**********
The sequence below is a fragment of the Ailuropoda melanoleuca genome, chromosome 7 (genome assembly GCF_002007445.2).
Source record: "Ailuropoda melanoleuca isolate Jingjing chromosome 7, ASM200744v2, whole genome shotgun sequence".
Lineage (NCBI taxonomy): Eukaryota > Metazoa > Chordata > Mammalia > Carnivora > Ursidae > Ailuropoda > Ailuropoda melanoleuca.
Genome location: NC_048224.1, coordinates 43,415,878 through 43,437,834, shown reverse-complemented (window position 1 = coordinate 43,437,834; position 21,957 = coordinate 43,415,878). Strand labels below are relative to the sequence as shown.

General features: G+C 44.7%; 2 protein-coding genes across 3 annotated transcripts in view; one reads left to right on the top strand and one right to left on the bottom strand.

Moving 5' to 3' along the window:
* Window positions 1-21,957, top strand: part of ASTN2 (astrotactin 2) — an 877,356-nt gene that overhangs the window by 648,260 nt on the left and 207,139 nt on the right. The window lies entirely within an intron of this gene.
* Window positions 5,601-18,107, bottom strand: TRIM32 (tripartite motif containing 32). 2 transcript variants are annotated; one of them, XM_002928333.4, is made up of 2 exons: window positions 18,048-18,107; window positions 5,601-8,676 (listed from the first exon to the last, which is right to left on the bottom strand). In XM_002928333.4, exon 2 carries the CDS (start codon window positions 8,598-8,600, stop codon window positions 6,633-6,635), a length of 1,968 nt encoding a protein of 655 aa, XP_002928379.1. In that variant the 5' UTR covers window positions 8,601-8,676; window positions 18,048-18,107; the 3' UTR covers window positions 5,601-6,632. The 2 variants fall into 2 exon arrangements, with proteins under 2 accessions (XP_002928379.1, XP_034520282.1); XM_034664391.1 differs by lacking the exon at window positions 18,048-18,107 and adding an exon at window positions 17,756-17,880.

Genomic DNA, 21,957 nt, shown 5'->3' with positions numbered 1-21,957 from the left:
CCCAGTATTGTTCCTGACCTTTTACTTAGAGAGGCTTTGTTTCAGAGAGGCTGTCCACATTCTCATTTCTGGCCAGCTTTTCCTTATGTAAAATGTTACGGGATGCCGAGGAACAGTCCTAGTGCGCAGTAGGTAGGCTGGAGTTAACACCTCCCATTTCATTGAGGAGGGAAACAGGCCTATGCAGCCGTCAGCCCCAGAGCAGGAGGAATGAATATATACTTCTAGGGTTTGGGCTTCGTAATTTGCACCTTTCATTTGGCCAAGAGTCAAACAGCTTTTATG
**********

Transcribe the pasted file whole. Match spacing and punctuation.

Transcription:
The sequence below is a fragment of the Ailuropoda melanoleuca genome, chromosome 7 (genome assembly GCF_002007445.2).
Source record: "Ailuropoda melanoleuca isolate Jingjing chromosome 7, ASM200744v2, whole genome shotgun sequence".
Lineage (NCBI taxonomy): Eukaryota > Metazoa > Chordata > Mammalia > Carnivora > Ursidae > Ailuropoda > Ailuropoda melanoleuca.
Genome location: NC_048224.1, coordinates 43,415,878 through 43,437,834, shown reverse-complemented (window position 1 = coordinate 43,437,834; position 21,957 = coordinate 43,415,878). Strand labels below are relative to the sequence as shown.

General features: G+C 44.7%; 2 protein-coding genes across 3 annotated transcripts in view; one reads left to right on the top strand and one right to left on the bottom strand.

Moving 5' to 3' along the window:
* Window positions 1-21,957, top strand: part of ASTN2 (astrotactin 2) — an 877,356-nt gene that overhangs the window by 648,260 nt on the left and 207,139 nt on the right. The window lies entirely within an intron of this gene.
* Window positions 5,601-18,107, bottom strand: TRIM32 (tripartite motif containing 32). 2 transcript variants are annotated; one of them, XM_002928333.4, is made up of 2 exons: window positions 18,048-18,107; window positions 5,601-8,676 (listed from the first exon to the last, which is right to left on the bottom strand). In XM_002928333.4, exon 2 carries the CDS (start codon window positions 8,598-8,600, stop codon window positions 6,633-6,635), a length of 1,968 nt encoding a protein of 655 aa, XP_002928379.1. In that variant the 5' UTR covers window positions 8,601-8,676; window positions 18,048-18,107; the 3' UTR covers window positions 5,601-6,632. The 2 variants fall into 2 exon arrangements, with proteins under 2 accessions (XP_002928379.1, XP_034520282.1); XM_034664391.1 differs by lacking the exon at window positions 18,048-18,107 and adding an exon at window positions 17,756-17,880.

Genomic DNA, 21,957 nt, shown 5'->3' with positions numbered 1-21,957 from the left:
CCCAGTATTGTTCCTGACCTTTTACTTAGAGAGGCTTTGTTTCAGAGAGGCTGTCCACATTCTCATTTCTGGCCAGCTTTTCCTTATGTAAAATGTTACGGGATGCCGAGGAACAGTCCTAGTGCGCAGTAGGTAGGCTGGAGTTAACACCTCCCATTTCATTGAGGAGGGAAACAGGCCTATGCAGCCGTCAGCCCCAGAGCAGGAGGAATGAATATATACTTCTAGGGTTTGGGCTTCGTAATTTGCACCTTTCATTTGGCCAAGAGTCAAACAGCTTTTATG